Common-law marriages in Colorado often confuse many in the maze of legal relationships due to various prevailing myths. Marriages in Colorado can take two paths: a traditional route involving formal procedures such as securing a marriage license and holding a ceremony or through the “common law” route.
Despite lacking a conventional marriage license, a common-law marriage is legally acknowledged as a marriage, and the dissolution process mirrors that of a statutory marriage. Colorado is one of only eight states that recognize common-law marriage.
The Elements of a Common-Law Marriage in Colorado
To be recognized as a common-law marriage in Colorado, two crucial elements must be present:
- Mutual consent between the parties
- Public acknowledgment of the marital relationship
These components can be verified through witnesses or documentary evidence. An essential note is that the length of the relationship doesn’t dictate the existence of a common-law marriage. Instead, it pivots on the essence of the relationship—how the partners interact and the level of commitment they demonstrate towards each other.
Additionally, the relationship must be viewed in its entirety, examining the conduct and intentions of the couple. The recent changes to the law underscore this, putting more weight on the mutual agreement to live as spouses and less on outward societal perceptions.
The Revised Criteria for Common-Law Marriages in Colorado
In 2021, the Colorado Supreme Court provided a fresh perspective on the requirements for a common-law marriage. According to the new ruling, the manifestation of mutual agreement, followed by actions reflecting this agreement, can establish a common-law marriage.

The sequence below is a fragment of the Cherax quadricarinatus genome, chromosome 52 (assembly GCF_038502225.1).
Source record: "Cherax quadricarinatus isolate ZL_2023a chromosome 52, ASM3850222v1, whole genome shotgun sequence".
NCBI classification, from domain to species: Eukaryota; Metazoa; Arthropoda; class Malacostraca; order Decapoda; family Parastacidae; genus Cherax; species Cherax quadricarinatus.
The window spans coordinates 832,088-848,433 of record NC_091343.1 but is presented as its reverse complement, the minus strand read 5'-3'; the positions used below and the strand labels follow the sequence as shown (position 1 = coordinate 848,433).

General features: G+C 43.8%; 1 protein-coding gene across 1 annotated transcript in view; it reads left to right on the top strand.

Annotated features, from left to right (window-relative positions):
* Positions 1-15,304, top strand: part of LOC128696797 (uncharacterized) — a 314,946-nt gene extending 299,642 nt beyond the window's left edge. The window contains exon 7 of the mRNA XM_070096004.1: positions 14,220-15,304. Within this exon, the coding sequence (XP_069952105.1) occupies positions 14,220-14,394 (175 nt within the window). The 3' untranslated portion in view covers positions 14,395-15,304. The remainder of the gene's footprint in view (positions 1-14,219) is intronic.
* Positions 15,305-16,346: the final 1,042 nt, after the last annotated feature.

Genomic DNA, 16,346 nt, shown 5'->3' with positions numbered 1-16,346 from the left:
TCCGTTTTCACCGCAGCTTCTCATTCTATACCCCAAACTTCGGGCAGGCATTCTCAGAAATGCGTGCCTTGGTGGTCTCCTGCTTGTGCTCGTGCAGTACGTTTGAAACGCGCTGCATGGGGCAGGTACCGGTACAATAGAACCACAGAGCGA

The fundamental question becomes: did the parties intend to enter a marital relationship? In other words, did they aim to forge a committed, intimate bond of mutual support and obligation, as spouses typically do?
Evidence and Counter-Evidence for Common-Law Marriages
Evidence that may support the existence of a common-law marriage encompasses a variety of factors. Cohabitation, filing joint tax returns, holding joint bank accounts, being each other’s legal beneficiaries, referring to each other as “spouse,” organizing a marriage ceremony, and wearing wedding rings all contribute to the evidence.
However, certain factors may negate the existence of a common-law marriage. These include proof of a future promise to marry, individuals under eighteen, or a union that contravenes Colorado law.
Implications of Common-Law Marriages in Different Areas of Law
Common-law marriages often have significant repercussions in three law areas: divorce, criminal law, and estate litigation. Dissolution of a common-law marriage involves the same legal procedures as a statutory marriage, including filing for divorce. If there’s no common-law marriage, there can be no divorce.
However, if a common-law marriage does exist, it will be treated the same as a statutory marriage in court. Even without a common-law marriage, individuals may have rights based on contract agreements related to shared businesses, finances, and properties. Just like any other contract, these agreements can be enforced.
Furthermore, when children are involved, parenting time, decision-making, and child support issues can be resolved under the Colorado Revised Statutes.
The Need for Legal Assistance from an Experienced Family Law Firm
Grasping the complex nuances of common-law marriages can be daunting. For comprehensive clarity and guidance, it’s advisable to acquire the services of an experienced family law attorney, particularly those proficient in managing common-law marriage cases.
Perusse Family Law PLLC stands ready to assist you, providing informed advice and dedicated support. Contact us at (303) 228-2285 to discuss your circumstances and explore the best course of action.